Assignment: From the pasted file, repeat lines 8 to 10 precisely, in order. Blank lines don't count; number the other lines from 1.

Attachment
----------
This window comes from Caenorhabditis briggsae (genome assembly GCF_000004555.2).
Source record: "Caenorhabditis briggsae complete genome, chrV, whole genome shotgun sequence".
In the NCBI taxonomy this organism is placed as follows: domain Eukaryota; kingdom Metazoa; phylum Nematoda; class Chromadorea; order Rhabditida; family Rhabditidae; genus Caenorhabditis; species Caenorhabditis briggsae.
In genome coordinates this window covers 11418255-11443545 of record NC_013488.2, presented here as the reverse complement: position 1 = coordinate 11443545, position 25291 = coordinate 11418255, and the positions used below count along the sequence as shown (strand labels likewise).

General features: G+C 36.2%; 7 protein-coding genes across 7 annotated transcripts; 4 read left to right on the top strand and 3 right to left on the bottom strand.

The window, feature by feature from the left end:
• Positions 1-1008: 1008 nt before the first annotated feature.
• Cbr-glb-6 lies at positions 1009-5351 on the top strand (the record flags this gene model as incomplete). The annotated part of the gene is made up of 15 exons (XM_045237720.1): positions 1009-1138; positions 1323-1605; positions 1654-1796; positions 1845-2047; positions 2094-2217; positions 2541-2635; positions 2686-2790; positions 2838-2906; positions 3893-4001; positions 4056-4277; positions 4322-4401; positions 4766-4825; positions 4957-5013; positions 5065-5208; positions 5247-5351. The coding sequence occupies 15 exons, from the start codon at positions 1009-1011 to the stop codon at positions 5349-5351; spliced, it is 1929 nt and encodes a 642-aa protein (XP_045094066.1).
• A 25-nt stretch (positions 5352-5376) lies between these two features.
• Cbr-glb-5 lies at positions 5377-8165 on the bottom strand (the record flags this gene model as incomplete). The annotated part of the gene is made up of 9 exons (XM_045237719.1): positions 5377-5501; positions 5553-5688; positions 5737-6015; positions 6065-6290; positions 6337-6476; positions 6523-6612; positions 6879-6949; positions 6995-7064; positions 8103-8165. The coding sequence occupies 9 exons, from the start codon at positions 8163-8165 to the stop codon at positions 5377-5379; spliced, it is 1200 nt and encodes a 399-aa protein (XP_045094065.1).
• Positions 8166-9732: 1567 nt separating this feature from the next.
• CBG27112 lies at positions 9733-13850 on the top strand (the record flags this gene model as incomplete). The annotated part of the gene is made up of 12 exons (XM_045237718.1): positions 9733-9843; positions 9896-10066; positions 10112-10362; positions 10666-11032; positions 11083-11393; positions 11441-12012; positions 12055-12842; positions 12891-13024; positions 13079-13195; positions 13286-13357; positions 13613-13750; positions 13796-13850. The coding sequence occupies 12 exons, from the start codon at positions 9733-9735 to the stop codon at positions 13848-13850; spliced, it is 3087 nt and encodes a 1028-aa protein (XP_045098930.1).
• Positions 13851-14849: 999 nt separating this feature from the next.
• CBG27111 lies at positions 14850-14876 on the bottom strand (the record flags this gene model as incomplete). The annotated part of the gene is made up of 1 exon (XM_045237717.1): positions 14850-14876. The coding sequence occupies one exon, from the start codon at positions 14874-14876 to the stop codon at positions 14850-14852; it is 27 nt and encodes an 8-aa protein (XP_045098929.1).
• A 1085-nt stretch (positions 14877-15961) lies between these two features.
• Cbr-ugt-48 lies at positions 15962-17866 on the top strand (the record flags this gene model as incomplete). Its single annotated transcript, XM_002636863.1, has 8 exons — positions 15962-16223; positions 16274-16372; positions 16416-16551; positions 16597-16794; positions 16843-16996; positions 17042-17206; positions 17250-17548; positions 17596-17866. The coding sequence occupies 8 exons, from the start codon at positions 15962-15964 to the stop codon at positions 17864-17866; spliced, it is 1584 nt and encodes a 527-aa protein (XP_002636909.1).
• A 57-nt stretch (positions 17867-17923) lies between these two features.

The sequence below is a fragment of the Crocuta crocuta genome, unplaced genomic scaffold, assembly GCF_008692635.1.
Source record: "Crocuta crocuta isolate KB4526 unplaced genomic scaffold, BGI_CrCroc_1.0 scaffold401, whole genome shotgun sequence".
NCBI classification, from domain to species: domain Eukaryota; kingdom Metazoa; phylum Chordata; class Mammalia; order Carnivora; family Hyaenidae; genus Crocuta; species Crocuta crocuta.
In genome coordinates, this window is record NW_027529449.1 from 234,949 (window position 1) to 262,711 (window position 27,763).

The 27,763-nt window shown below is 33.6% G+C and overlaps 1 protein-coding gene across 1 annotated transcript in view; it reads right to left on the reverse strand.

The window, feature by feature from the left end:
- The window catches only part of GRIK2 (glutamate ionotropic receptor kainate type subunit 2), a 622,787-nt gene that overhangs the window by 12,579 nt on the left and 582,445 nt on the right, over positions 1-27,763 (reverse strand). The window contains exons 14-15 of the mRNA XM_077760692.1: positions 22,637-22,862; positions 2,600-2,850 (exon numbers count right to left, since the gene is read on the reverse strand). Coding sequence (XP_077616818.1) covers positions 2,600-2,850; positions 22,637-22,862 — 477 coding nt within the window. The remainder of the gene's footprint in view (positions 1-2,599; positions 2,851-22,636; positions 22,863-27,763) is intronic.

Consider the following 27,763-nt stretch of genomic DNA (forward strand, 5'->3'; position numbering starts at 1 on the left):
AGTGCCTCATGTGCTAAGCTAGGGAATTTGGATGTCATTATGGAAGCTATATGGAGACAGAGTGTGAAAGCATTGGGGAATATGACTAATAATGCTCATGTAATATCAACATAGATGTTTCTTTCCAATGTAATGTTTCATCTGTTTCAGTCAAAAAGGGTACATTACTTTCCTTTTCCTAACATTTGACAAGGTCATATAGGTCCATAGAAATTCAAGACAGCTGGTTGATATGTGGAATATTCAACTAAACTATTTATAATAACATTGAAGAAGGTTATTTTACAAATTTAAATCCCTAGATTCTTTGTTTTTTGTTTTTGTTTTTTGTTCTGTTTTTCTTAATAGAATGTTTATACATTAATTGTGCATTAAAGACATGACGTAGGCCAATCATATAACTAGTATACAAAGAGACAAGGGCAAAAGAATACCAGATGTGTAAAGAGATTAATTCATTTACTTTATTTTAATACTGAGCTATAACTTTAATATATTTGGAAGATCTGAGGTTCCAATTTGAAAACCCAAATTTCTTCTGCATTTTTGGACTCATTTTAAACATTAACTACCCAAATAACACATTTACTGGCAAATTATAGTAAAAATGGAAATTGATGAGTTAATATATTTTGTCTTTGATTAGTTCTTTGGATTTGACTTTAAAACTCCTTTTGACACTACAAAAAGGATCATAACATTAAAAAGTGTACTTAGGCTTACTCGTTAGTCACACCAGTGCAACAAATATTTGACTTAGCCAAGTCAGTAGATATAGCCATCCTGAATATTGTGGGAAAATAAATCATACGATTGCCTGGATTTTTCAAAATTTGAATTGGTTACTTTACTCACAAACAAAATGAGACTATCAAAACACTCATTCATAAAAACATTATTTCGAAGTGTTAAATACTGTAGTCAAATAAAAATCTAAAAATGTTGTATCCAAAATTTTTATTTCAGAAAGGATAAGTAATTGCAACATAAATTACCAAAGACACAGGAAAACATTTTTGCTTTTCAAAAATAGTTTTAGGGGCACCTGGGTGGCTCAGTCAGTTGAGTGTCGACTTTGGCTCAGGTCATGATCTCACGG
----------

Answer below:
• Cbr-glb-6 lies at positions 1009-5351 on the top strand (the record flags this gene model as incomplete). The annotated part of the gene is made up of 15 exons (XM_045237720.1): positions 1009-1138; positions 1323-1605; positions 1654-1796; positions 1845-2047; positions 2094-2217; positions 2541-2635; positions 2686-2790; positions 2838-2906; positions 3893-4001; positions 4056-4277; positions 4322-4401; positions 4766-4825; positions 4957-5013; positions 5065-5208; positions 5247-5351. The coding sequence occupies 15 exons, from the start codon at positions 1009-1011 to the stop codon at positions 5349-5351; spliced, it is 1929 nt and encodes a 642-aa protein (XP_045094066.1).
• A 25-nt stretch (positions 5352-5376) lies between these two features.
• Cbr-glb-5 lies at positions 5377-8165 on the bottom strand (the record flags this gene model as incomplete). The annotated part of the gene is made up of 9 exons (XM_045237719.1): positions 5377-5501; positions 5553-5688; positions 5737-6015; positions 6065-6290; positions 6337-6476; positions 6523-6612; positions 6879-6949; positions 6995-7064; positions 8103-8165. The coding sequence occupies 9 exons, from the start codon at positions 8163-8165 to the stop codon at positions 5377-5379; spliced, it is 1200 nt and encodes a 399-aa protein (XP_045094065.1).